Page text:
16 going on 17

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Status: Finished  |  Genre: Non-Fiction  |  House: Booksie Classic
A rant piece about "looking your age" and how TV/Film has led us so far astray on the matter

Submitted: September 23, 2008

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Submitted: September 23, 2008



There used to be nothing more satisfying than being asked how old you were only to proudly declare “seven” accompanied by a visual finger count.

Newsflash: once you run past the ten finger mark, this isn’t cool anymore.

I’m a senior in college, about to graduate and enter the real world. The real world filled with grown ups…but one thing has me worried; I still get asked how old I am.

And if strangers don’t feel called to ask, they’ll just assume I fall in the ribbon adorned pigtail range, dubbing me “sweetheart” (which when called by females roughly in the same age bracket as myself, can come off as nothing less than Heathers-esque) or even more horrifying, “baby girl” which is usually dropped by dudes who either want to bounce you on their knee or throw you over their shoulder like a freakin’ sack of potatoes. Sweetheart, I am not. Baby girl? Heck no.

People need to realize what a social taboo asking ones age is. Your parents don’t get asked right? That’s because they look old(er) –being asked your age implies that you have a youthful look about you.

When I’m asked and peevishly reply, “Twenty” the surprised looks followed by, “Oh. You don’t look twenty” irk me to no end.

What does twenty look like? People seem to know exactly what twenty is supposed to look like, and I’m not it.

My frustration building, I was in search of a place to lay blame. Naturally I turned to television to take a closer look at what I’m failing miserably to meet up to.

J.J. Abrams’ soap college drama Felicity – in season four, Felicity’s senior year Keri Russell was 26.  Scott Speedman who played Felicity’s love Ben (and a fellow college senior) was 27, and let’s not forget the loveable RA Noel, played by Scott Foley who was the ripe young age of 30. Oh but wait, he was supposed to be a year older than Felicity. Well then, in that case never mind.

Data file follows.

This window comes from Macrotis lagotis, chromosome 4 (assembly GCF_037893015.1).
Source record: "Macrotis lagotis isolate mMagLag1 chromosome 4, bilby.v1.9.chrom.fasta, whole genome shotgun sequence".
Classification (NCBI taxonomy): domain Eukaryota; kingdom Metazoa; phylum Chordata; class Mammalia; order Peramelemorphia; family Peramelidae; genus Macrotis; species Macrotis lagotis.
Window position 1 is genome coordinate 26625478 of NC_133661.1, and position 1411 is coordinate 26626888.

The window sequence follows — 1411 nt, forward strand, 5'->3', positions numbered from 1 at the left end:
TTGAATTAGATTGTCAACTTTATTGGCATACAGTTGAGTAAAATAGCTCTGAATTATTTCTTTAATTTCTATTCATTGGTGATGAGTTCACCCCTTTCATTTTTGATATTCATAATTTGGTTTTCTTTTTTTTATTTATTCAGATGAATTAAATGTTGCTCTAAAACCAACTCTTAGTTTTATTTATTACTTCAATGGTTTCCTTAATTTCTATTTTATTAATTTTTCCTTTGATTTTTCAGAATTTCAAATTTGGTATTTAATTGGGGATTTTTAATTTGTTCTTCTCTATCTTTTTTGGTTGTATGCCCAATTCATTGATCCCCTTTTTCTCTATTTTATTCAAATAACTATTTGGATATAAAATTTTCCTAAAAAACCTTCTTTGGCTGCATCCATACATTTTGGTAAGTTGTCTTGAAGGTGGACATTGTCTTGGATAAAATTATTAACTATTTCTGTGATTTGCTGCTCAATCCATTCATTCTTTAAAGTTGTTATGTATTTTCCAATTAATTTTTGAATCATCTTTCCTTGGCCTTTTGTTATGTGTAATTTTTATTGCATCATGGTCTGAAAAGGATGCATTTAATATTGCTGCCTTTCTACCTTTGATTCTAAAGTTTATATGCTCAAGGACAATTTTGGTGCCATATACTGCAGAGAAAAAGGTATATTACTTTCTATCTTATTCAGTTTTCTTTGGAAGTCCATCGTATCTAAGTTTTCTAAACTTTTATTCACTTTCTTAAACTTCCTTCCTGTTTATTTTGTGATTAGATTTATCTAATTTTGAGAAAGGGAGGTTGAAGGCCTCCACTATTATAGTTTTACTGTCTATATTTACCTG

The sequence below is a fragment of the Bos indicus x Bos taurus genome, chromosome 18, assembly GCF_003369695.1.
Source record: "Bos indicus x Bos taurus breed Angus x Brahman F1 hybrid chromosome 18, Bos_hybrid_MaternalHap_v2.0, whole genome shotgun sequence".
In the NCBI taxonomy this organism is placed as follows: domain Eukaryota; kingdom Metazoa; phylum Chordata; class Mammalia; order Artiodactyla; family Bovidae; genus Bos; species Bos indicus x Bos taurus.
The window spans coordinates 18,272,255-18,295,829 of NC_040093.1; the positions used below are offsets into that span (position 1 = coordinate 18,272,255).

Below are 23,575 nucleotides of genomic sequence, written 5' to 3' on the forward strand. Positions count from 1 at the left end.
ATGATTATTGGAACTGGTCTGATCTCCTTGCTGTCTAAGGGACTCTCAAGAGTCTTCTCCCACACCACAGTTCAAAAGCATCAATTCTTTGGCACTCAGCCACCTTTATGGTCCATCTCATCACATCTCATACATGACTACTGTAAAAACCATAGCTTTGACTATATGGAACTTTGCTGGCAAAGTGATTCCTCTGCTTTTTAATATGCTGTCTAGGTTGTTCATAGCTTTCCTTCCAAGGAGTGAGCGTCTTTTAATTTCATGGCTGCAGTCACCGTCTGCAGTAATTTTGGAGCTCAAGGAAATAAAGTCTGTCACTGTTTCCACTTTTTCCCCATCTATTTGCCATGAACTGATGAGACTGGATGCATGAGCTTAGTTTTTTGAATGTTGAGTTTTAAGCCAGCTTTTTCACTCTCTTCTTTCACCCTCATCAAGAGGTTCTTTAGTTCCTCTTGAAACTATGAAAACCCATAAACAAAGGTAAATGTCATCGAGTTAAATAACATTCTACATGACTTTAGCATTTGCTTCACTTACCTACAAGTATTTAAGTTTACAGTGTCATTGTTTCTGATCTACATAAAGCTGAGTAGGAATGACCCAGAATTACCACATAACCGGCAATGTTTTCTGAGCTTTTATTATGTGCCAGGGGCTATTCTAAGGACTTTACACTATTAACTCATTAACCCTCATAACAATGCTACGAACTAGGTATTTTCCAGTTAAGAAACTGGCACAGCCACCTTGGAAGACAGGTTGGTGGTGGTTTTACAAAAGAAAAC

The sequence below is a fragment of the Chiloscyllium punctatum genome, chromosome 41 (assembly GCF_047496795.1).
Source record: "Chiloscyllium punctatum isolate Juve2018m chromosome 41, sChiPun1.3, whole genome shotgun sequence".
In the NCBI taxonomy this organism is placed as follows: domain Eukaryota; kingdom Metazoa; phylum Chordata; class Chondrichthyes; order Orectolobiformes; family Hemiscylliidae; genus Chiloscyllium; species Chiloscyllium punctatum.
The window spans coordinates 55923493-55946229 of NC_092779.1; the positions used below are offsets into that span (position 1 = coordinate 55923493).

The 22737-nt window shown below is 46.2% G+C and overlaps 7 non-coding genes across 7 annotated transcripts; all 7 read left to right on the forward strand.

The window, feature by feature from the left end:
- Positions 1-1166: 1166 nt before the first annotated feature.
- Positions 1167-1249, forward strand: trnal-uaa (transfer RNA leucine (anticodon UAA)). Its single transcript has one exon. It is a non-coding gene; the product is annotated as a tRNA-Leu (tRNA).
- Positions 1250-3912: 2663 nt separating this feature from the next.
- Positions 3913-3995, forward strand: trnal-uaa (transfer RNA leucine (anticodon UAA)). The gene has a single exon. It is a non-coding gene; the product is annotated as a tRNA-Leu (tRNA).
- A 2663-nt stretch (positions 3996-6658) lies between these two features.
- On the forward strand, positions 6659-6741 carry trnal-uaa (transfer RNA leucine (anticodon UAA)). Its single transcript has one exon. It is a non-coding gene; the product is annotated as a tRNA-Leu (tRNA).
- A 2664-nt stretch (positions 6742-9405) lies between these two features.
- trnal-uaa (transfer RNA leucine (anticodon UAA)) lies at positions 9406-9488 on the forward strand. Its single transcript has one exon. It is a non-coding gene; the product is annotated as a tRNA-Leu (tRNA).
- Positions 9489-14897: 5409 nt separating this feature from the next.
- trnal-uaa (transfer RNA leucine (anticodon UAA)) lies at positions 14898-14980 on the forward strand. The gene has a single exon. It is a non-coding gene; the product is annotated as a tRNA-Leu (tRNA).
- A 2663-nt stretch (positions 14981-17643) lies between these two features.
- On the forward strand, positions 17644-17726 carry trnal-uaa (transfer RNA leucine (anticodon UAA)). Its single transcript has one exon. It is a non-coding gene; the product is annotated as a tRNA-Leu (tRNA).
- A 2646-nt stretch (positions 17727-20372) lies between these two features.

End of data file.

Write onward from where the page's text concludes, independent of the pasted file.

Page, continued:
Josh Schwartz’s The O.C.? Not only were three of the four main characters NOT in high school, they should have already been graduated from college. In fact in season one, Benjamin McKenzie who played the troubled high school sophomore Ryan Atwood could have conceivably earned a Masters Degree at age 25.

Don’t think I’m just going to pin blame on current pop culture. Oh no, some should go back to John Hughs and his famous high school flicks. Matthew Broderick was 24 when he played Ferris Bueller.

For goodness sake even Liesl von Trapp was 23 when she claimed to be “sixteen going on seventeen.” Sixteen my Edelweiss.

It’s just TV you say? Just a movie? What? I should take a chill pill? Certainly not! These people are claiming to be something they aren’t and consequently hurting the image of people desperately trying to “look” their own age. Of course I don’t “look like” a college senior, people are used to seeing them played by soon to be AARP members.

And what’s with the Olay commercials for age-defying serums featuring 18-year-old models (that look 30)? We must strive to look 30, but cap it off there? No fine lines, wrinkles, or grays? But super model hair, smokey eyes, and tube tops from age nine until the day we die?

Why? I cry at the heavens in futility! Why?! A film professor of mine offered up child labor laws as a possible explanation. What about them is my response to that. Ever heard of Shirley Temple? Don’t try to tell me she was really 18 in Bright Eyes.

Studios don’t want to have to deal with parents, tutors the whole shebang? I might buy that pre 1980 (heck, I’ll round up, 1990) but in 2007 how many agencies in Hollywood are devoted to child actors? Hundreds? Thousands? You’re really going to tell me that Josh Schwartzs cast college grads to play high school sophomores because there weren’t any high school sophomores that could play the part?

No! I choose to believe that this is a mass conspiracy set up by the man himself to age our culture and make it miserable for people like myself who are twenty and just want to be left alone to look twenty.

A bit dramatic? Yes. Just another example of how television and popular media skews our sense of reality? Absolutely.

© Copyright 2019 Nancy Drew. All rights reserved.

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